*Warning: the following contains spoilers from both seasons one and two of Netflix’s series Bridgerton.

The ultimate enemies-to-lovers series, Bridgerton, based on Julia Quinn’s eight-part book series, returned to Netflix on Friday. This second season spotlights the eldest brother, Anthony Bridgerton, and his path to finding love. While season one is notoriously known for its steamy scenes, season two seemed more drawn out until the story’s climax in episode six. 

The season’s lead character, Anthony Bridgerton, is an overprotective, arrogant, and evermore conceited brother who acts as a father figure for his family after his father’s death, providing more depth to the season’s story. His idea of marriage becomes corrupt as he believes he must find a wife to uphold his family’s image and fulfill his sense of duty, disregarding the idea of true love. At times his toxic masculinity overpowers his character, and it makes you wonder if he is just a man poorly influenced by society, a dirtbag, or both. 

However, when the Sharmas arrive from India, Edwina Sharma is brought into society at the annual debutante as her older sister Kate Sharma makes it her duty to find the perfect match for her sister. When “sparks” begin to arise between Edwina and Anthony after she is named the season’s “diamond” by the Queen of England, the overprotective Kate becomes suspicious of Anthony’s intentions. Despite being set in the Regency period in the 1800s, I applaud Director Shonda Rhimes for bringing some more racial diversity into the cinematics of historical fiction by introducing the Sharmas. However, the show missed a perfect opportunity to incorporate historical conflicts, such as Britain’s colonization of India at the time. 

Only a couple of weeks after meeting, Anthony proposes to Edwina, and the wedding immediately goes into plan. Yet episode after episode, Anthony and Kate cannot seem to get along (or maybe they get along too well), and Edwina insists her sister makes amends if they are to become married. Little does Edwina know she was actually creating a love match on her own.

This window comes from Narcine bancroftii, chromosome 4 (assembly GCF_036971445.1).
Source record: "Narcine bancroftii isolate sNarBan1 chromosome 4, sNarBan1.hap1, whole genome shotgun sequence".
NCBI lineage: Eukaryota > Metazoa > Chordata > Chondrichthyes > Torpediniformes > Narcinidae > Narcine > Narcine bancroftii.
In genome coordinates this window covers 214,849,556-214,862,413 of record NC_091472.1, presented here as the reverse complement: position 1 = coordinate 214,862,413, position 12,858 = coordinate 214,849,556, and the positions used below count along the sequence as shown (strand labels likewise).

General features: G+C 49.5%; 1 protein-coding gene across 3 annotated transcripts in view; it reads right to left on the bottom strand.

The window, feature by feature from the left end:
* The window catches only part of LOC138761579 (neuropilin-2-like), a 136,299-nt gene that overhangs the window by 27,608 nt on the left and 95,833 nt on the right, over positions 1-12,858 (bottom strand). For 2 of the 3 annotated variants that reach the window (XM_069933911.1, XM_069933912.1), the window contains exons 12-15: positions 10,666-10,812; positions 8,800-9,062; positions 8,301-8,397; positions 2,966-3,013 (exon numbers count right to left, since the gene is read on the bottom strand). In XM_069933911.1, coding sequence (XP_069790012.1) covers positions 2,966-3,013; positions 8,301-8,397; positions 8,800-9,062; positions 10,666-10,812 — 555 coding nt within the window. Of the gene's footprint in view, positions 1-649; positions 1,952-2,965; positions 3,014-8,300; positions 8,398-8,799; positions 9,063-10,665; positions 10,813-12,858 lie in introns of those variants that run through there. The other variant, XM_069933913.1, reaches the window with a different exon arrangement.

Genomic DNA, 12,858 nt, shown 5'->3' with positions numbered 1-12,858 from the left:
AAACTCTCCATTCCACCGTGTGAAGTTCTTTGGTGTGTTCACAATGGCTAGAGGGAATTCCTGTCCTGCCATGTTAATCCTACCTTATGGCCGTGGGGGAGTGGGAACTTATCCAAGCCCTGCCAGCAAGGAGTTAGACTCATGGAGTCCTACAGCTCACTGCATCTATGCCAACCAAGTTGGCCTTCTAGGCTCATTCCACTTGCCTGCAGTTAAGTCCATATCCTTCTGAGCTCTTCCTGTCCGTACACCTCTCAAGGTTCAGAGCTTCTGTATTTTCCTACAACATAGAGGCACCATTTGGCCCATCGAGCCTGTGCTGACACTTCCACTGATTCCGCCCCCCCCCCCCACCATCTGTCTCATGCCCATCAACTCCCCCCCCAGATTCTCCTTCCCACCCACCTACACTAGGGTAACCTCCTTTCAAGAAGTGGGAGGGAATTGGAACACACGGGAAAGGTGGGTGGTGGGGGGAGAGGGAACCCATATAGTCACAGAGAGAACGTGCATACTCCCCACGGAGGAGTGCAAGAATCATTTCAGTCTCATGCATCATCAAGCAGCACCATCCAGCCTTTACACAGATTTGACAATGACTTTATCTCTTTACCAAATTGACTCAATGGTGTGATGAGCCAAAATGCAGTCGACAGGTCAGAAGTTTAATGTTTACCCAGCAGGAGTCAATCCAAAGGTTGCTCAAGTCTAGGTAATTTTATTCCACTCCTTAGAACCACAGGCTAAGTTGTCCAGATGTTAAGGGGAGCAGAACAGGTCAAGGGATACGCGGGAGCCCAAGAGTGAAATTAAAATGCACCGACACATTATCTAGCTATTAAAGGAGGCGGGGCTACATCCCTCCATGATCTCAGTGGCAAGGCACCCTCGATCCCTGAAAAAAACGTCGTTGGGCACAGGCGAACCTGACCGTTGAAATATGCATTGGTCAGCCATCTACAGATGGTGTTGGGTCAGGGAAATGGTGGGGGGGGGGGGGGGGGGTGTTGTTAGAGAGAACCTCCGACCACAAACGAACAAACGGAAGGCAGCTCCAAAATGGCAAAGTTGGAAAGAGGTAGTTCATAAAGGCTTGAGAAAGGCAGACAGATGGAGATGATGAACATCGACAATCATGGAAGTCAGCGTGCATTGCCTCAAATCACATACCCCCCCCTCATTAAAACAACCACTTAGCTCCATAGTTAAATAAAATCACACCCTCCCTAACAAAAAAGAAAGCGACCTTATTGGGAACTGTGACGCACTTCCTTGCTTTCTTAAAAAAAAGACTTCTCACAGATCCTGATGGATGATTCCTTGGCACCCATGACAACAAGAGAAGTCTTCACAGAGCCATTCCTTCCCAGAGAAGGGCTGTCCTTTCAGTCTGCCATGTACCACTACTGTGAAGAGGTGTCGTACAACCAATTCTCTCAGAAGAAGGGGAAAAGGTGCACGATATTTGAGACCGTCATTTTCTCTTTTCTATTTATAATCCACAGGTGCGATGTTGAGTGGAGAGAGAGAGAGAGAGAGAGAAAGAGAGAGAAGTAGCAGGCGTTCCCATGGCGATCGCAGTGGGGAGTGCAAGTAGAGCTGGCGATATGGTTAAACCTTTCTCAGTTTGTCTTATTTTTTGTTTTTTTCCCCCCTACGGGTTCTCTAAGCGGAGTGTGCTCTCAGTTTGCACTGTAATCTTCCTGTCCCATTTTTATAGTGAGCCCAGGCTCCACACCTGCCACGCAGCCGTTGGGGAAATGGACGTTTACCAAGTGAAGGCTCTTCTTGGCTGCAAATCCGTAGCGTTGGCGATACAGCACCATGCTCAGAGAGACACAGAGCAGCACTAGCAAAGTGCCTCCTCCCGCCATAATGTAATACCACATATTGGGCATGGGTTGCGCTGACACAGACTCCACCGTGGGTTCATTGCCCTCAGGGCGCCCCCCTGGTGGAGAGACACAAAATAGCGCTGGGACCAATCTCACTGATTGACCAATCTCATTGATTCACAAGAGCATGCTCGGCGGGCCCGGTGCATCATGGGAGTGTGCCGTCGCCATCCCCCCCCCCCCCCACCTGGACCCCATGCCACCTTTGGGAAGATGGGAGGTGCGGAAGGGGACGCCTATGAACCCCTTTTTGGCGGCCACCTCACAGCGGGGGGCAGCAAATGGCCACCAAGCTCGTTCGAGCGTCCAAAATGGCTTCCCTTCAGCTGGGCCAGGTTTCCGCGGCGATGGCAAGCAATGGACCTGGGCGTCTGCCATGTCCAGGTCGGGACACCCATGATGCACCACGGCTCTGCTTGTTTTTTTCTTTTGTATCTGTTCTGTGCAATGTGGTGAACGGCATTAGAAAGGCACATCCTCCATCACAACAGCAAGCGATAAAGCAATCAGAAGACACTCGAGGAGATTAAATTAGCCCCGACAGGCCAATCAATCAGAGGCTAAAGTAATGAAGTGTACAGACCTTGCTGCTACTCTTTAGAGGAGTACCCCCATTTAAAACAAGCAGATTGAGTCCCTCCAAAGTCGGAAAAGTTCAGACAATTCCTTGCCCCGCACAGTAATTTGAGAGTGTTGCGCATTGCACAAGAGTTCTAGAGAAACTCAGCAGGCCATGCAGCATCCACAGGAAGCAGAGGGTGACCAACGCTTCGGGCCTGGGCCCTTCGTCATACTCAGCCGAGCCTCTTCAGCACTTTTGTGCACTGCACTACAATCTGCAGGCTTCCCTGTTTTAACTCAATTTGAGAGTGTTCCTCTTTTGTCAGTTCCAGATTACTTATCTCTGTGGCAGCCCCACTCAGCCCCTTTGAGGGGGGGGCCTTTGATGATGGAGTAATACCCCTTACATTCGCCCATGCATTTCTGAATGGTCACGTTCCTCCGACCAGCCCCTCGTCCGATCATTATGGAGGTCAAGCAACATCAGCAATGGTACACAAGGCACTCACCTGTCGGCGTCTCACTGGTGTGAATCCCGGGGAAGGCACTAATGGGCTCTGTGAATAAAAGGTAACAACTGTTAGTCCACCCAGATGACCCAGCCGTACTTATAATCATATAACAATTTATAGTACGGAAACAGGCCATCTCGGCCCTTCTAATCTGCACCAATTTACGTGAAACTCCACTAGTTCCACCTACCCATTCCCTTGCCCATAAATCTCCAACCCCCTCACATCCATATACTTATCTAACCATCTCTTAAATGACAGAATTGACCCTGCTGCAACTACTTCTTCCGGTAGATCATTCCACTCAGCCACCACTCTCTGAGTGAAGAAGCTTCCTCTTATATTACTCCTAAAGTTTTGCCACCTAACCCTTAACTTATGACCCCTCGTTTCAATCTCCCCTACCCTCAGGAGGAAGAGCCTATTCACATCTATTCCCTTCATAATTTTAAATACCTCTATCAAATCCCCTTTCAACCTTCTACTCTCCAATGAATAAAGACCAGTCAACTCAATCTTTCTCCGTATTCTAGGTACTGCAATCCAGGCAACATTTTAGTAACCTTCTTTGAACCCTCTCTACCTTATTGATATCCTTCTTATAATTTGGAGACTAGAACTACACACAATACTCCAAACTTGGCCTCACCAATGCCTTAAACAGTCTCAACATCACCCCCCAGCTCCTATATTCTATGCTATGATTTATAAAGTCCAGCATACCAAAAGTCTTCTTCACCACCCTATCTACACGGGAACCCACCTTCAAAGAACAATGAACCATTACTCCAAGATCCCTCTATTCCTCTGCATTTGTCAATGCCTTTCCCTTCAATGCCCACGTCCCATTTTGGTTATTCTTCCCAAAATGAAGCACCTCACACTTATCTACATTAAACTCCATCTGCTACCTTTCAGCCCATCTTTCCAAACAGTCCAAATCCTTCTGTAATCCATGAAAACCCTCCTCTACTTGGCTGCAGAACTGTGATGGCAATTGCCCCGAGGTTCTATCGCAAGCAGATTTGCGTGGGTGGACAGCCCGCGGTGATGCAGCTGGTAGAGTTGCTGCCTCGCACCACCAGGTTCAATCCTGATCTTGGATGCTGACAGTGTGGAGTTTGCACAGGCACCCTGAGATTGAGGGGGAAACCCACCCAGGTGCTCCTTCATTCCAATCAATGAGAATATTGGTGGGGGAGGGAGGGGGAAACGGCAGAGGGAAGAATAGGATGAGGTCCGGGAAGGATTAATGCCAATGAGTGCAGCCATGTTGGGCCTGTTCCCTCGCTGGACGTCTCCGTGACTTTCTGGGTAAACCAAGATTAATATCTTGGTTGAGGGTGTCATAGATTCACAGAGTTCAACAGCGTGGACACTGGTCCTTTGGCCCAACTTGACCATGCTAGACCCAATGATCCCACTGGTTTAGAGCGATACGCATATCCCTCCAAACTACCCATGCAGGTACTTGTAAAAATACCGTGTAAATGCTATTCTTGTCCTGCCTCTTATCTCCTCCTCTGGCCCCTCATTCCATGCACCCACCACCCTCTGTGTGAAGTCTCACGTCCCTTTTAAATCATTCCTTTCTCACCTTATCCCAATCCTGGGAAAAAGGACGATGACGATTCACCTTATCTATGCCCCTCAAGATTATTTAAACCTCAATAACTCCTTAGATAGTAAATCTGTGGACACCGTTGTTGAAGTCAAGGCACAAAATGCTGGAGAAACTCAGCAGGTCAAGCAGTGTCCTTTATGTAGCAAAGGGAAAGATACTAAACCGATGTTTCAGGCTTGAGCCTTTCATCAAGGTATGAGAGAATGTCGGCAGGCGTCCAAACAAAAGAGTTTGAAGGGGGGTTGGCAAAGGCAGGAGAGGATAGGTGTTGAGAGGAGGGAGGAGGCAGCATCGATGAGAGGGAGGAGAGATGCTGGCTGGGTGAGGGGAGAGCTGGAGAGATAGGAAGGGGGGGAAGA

This is when tensions between Anthony and Kate take a turn, and the suppressed feelings both have for each other begin to appear little by little. The chemistry between Anthony and Kate is undeniably addicting to watch as their denial of one another’s love turns slowly into acceptance and has you biting your nails as they agree their fling must end. When Anthony’s older sister Daphne finds them about to kiss, she is quick to express her discontent but refrains from speaking of the event to anyone else. In my opinion, if Daphne had exposed the encounter, she could have spared Edwina’s feelings sooner before leaving her without a husband in the end. 

By the time of the wedding, all it takes is Anthony and Kate locking eyes for Edwina to realize her emotions have been played with the entire time. And, of course, they get their happy ending because what would a romance novel be without one? And somehow, Edwina forgives her sister despite her betrayal. 

The classical remixes for pop songs throughout the series are hilarious. Who knew Miley Cyrus’s “Wrecking Ball” could perfectly encapsulate the downfall of Edwina’s marriage? But the beautifully crafted ballgowns and crazy updos distract one from almost plugging their ears to block out the overpowering music. 

The most interesting part of the series that kept me watching is the evolution of Lady Whistledown, who runs the town newspaper filled with gossip. In season one, she was revealed to be Penelope Featherington, Eloise Bridgerton’s best friend. My personal favorite character, Eloise, the pessimistic book lover, develops a friendly relationship with Theo Sharpe, who is a commoner, despite her anti-marriage and feminist beliefs. 

But Penelope has always been carefully attentive at events, and when Eloise finally notices, she riffles through her friend’s belongings and unveils Lady Whistledown’s identity, leading to yet another breakup this season. To be fair, if I discovered my best friend had written badly about me for the rest of society to see, I’d be frustrated, but that doesn’t mean I would walk away without hearing her side of the story first, as Eloise did. 

Season two was undoubtedly the highlight of the series so far, despite its slow start. Seasons three and four have already been confirmed, and I only hope to see the development of another romance classic–forbidden lovers–between Eloise and Theo. As for Lady Whistledown, I hope she is able to provide some clarity for her best friend and is given more time to shine on screen. After all, she does keep the town informed all on her own. While fans may have missed the steamy scenes from season one, this season proves there is more to romance beyond intimacy. The characters’ dumbfounding yet entertaining choices keep me intrigued for the next season.

Brianna Aguayo is a senior and an Editor-in-Chief of the M-A Chronicle. She enjoys writing culture and research-heavy stories about social justice issues affecting M-A students. She also translates several articles into Spanish to make them accessible for all. Brianna manages the Chronicle's Instagram, keeping M-A students and community members on the loop for new stories. In her free time, Brianna likes to bake different recipes, read, hike, and spend time with friends and family.

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